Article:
What does the Emerging Church Want?: Reflections on a Dark Gospel

image What do people in the emerging church want? This is a question that is being posed increasingly in one form or another by academics, critics of the emerging church, and people who are themselves involved with the movement.

Of course, if you ask the people who are involved with the emerging church, you will probably get a unique answer from each person. Some want to reform the church institutions in which they were raised. Others think those institutions are beyond reform and they should be ignored or eliminated altogether.

Some want to shift the focus of Christianity from individual fulfilment and happiness to a grittier, more realistic engagement with people around them, the ‘Other’ of Kester Brewin’s latest book.

Critics of the emerging church argue that in the end it will be nothing more than a blip on the radar screen of religious history, footnoted as an interesting reform movement that ultimately failed to transform or supersede the religious institutions of its day.

Brewin has been responding to this idea in a series of blog posts in which he asks if people involved in the movement in Britain have recently been ‘retreating’ to the religious institutions they had once abandoned.

This is a crucial discussion, because the ability of the emerging church to offer a distinct interpretation of the Christian story – one that resonates in a Western context in which the churches have too often been captive to capitalism and political power holders – will depend on its ability to either resist institutionalisation, or hold relationships with religious institutions in creative tension.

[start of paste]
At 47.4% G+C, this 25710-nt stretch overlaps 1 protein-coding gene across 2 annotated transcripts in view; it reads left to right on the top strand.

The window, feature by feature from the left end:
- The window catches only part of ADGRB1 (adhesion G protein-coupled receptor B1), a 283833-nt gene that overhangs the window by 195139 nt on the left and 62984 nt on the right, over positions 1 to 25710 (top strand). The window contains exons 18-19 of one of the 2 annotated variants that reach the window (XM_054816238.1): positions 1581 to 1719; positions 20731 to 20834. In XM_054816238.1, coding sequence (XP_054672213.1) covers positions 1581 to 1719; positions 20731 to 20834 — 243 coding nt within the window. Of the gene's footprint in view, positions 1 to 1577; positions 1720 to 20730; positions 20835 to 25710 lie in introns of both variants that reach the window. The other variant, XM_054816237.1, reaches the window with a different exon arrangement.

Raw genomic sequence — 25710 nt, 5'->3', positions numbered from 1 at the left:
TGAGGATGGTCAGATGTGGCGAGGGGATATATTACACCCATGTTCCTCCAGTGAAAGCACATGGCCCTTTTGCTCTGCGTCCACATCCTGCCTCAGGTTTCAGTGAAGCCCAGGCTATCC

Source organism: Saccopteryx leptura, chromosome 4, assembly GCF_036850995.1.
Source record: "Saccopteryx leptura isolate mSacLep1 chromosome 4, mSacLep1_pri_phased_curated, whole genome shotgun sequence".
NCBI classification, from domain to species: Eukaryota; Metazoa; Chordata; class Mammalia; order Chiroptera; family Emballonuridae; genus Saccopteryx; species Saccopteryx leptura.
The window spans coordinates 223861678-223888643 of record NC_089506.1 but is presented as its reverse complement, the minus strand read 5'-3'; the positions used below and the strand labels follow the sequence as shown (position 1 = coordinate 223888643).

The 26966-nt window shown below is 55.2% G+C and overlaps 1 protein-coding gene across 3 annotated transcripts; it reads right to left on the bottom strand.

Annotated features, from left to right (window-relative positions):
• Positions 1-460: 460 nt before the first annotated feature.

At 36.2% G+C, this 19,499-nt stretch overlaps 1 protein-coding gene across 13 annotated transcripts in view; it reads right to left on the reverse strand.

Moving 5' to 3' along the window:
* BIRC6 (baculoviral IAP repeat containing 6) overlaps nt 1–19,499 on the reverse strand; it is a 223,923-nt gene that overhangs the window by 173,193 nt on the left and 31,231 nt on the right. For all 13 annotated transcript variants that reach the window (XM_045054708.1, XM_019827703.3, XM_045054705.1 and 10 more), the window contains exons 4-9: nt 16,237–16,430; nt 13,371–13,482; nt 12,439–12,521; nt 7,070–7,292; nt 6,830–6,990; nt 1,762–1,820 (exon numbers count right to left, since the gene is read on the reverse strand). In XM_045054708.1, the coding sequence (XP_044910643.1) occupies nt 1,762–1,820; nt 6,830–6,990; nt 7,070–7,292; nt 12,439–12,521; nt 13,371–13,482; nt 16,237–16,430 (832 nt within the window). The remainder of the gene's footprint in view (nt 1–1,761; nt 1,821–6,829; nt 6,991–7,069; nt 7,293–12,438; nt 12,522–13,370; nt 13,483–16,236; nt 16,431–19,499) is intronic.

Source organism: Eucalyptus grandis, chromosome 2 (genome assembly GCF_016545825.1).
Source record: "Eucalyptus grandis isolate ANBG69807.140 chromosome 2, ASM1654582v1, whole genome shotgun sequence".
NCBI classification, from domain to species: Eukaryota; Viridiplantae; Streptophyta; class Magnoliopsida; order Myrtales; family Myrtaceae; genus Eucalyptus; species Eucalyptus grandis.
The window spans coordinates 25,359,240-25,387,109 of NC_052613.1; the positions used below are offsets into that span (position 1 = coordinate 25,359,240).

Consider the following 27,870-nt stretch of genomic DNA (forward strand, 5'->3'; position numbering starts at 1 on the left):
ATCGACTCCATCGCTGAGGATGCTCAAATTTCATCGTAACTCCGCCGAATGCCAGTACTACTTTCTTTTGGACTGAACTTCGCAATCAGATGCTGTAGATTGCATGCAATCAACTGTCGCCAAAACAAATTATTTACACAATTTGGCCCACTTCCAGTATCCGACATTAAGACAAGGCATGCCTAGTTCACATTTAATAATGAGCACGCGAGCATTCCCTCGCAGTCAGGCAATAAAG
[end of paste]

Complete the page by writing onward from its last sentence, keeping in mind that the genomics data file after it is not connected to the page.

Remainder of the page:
Brewin puts it this way when he characterises the actions of some pre-existing Christian institutions,

My concern is that this could be a political move on the part of the powerful: they can’t afford for a generation to up sticks and leave, so they find new ways to hold on to them, offering certain compromises in the knowledge that once they’re ‘in’ they can be ‘in-stitutionalised’ – made part of the firm.

In a recent blog post, Peter Rollins offers some reflections on a version of the ‘what does the emerging church want?’ question. Rollins was asked ‘what the goal’ of his work was. In this post, Rollins writes about replacing the ‘good news’ that many churches have offered people – a shallow form of individual happiness with a darker vision,

Rather the good news comes down to offering people the possibility of facing up to their suffering and darkness and sharing them with others in some (often ritualistic) way. The good news is found in offering those present the space to face their anxieties (rather than repressing them or falling into despair) and develop the courage to embrace them. This of course is not something that brings in the masses. Stadiums are more often filled by smiling men in good suits offering a lot more (in exchange for a little cash).

With this darker version of the ‘good news,’ I think Rollins articulates something that is crucial – but that can be overlooked – about the emerging church.

Most people who are involved with it will not be quick to define religious ‘success’ in the same ways that the institutionalised churches of the West define success: in conformity to beliefs, church attendance, building programmes, and so on.

But if emergent Christians are ‘retreating’ to institutions, as Brewin claims, I think it is more interesting to ask:

Are they bringing Rollins’ rather dark gospel with them? And if so, how will the institutional churches handle it?

(Photo sourced on Kester Brewin’s blog)

11 thoughts on “What does the Emerging Church Want?: Reflections on a Dark Gospel”

  1. “Critics of the emerging church argue that in the end it will be nothing more than a blip on the radar screen of religious history, footnoted as an interesting reform movement that ultimately failed to transform or supersede the religious institutions of its day.”

    This prognostication belies one of the fundamental differences between the established and emergent crowds: the establishment’s indicator of success is to become established; the emergent indicator of success (if there is one) is to emerge.